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Hey guys, call me cheap, but I have a question. I have an Indy 500 and I have stock primary weight and spring but it is not doing it for me. I need a higher engagement but don't want to overRev on shiftout. If I were to drill out the heel of my weights (I have an extra set) all the same diameter on the press. but left the tips alone could I acheive this, or do you think I'd put the balance all out of wack and destroy the clutch? I realize I would have to calculate the amount of weight to take out and at which point. the question is though whether you think this is possibly balance wise?
 

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Just change the primary spring. If you have the stock Polaris gold spring (100-280 lb.)in it, put in a erlandson white spring (125-280 lb.) This will raise the engagement 300 + rpm's. If you want more, go with a erlandson black spring (145-280 lb.), this spring will get you around 5000 + rpm's out of hole. Dont take weight off your weights or you will be overreving. The total amount of the weights control your max rpm. Yes, other clutching components contribute to this, but the weights are the main controller. Try it.
 

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What you can do is notch the weights. I do this alot. if done correctly it works really well because you dont need stronger springs which puts more stress = wear on everything. Back in the days of the 650 indys I was doing this with great results. no bog and huge wheelies.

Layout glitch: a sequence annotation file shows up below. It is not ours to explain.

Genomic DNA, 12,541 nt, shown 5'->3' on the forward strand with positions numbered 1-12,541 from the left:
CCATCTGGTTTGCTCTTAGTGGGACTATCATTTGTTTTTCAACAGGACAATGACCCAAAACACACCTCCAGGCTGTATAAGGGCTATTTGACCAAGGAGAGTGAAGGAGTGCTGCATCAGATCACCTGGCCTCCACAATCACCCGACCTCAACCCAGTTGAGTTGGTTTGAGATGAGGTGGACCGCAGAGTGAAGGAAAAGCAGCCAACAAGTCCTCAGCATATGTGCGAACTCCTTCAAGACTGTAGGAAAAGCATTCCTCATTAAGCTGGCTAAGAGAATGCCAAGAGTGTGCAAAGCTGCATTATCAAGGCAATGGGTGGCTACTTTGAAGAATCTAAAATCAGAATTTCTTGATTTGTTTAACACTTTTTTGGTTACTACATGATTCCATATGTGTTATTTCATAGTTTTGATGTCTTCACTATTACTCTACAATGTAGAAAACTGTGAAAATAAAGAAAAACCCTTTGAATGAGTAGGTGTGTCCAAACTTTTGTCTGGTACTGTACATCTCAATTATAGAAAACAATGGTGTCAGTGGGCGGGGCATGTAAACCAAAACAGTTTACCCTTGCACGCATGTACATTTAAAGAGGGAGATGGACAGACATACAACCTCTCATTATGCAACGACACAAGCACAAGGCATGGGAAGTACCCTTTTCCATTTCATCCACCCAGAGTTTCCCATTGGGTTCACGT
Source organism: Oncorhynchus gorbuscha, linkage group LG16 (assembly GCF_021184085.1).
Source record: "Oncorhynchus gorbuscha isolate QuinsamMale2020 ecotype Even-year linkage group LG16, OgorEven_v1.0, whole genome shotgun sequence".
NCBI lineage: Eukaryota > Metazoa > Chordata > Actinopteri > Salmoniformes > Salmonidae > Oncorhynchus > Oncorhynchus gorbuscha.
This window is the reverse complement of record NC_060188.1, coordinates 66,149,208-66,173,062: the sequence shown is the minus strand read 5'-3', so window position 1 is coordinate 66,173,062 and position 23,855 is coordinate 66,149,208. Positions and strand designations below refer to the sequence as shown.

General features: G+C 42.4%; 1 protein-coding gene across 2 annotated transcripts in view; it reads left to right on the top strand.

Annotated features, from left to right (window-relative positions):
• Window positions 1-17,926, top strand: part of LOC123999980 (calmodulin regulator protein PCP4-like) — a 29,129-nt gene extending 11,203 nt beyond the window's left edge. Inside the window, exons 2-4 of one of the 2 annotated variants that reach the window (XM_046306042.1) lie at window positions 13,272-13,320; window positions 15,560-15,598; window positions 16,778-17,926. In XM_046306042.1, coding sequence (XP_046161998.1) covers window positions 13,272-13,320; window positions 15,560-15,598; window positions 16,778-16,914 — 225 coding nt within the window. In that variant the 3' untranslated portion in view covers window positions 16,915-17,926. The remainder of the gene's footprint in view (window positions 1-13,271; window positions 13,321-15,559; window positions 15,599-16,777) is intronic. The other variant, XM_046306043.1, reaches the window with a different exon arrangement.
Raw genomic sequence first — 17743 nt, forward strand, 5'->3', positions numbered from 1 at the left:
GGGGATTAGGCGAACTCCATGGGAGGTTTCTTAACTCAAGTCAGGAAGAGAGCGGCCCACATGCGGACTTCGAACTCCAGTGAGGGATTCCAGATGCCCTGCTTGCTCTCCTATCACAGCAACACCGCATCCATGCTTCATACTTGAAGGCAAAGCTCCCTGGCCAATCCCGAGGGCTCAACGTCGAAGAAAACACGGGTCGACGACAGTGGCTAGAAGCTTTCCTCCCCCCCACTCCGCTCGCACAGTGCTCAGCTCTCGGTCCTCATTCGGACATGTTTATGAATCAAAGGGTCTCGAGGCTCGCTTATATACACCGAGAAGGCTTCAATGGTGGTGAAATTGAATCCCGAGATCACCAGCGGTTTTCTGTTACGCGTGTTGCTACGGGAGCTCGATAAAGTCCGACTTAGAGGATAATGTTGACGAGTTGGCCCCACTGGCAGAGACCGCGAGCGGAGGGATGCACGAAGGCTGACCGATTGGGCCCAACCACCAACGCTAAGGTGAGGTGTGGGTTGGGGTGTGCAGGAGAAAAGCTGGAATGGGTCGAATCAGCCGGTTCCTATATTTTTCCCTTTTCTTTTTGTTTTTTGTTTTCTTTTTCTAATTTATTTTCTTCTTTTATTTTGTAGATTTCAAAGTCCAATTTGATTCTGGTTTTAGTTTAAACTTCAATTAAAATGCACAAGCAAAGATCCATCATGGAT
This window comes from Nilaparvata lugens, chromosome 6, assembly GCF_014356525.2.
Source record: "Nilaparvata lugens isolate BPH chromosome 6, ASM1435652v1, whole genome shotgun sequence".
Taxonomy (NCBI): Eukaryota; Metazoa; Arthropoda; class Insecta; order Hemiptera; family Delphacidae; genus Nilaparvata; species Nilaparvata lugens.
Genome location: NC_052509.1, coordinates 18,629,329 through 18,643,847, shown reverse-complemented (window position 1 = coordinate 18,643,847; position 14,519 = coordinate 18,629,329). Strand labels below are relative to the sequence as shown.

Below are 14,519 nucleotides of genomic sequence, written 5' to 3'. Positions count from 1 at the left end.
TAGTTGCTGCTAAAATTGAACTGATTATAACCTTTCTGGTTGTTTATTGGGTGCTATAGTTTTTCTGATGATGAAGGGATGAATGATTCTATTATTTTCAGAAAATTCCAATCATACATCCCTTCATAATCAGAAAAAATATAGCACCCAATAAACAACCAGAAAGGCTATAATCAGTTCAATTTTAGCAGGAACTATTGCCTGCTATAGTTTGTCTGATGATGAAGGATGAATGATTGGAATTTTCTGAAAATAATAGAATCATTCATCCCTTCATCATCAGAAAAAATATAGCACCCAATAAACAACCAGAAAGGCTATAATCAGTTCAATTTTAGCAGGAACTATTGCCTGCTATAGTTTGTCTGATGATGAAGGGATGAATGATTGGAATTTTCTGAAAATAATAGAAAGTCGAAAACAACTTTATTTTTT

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where ever the weight rests on the the roller at rest,is where you want the notch
,the higher engagement,is from the
weight trying to roll out of the indent[notch], is how you achieve the harder launch,
draw back,excessive belt cleareance,hard on drive line from the big hit, but it does work well​
 

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Tune your engagement with the primary spring. All springs have a start and finish spring rate expressed in lbs. Your oem spring is probably a 120/280. the initail rate is measured with the spring compressed in the assembled clutch fully open. the finish rate is measured at the fully compressed position.
Simply pick a spring with a higher engagement rate and the same finish rate as stock. A 145 or 150 will work good. Eralndson, and or oem polaris have lots of springs suitable. Weight notching does work well too, a more sudden violent engagement. is fun for wheelies and drag racing but gets annoying fast trail riding and hard on driveline. Also is hard to do well unless you are skilled. I ruined quite a few weights grinding and notching. Was ok when they were not bushed and cheap, now a ruined set of weights is $100!!

If you're going to notch, notch where the roller rests on the weight with the clutch fully open. Best to notch one weight and play until it is right and then use it as a template to notch the other 2 so they are all the same.

Have fun
 
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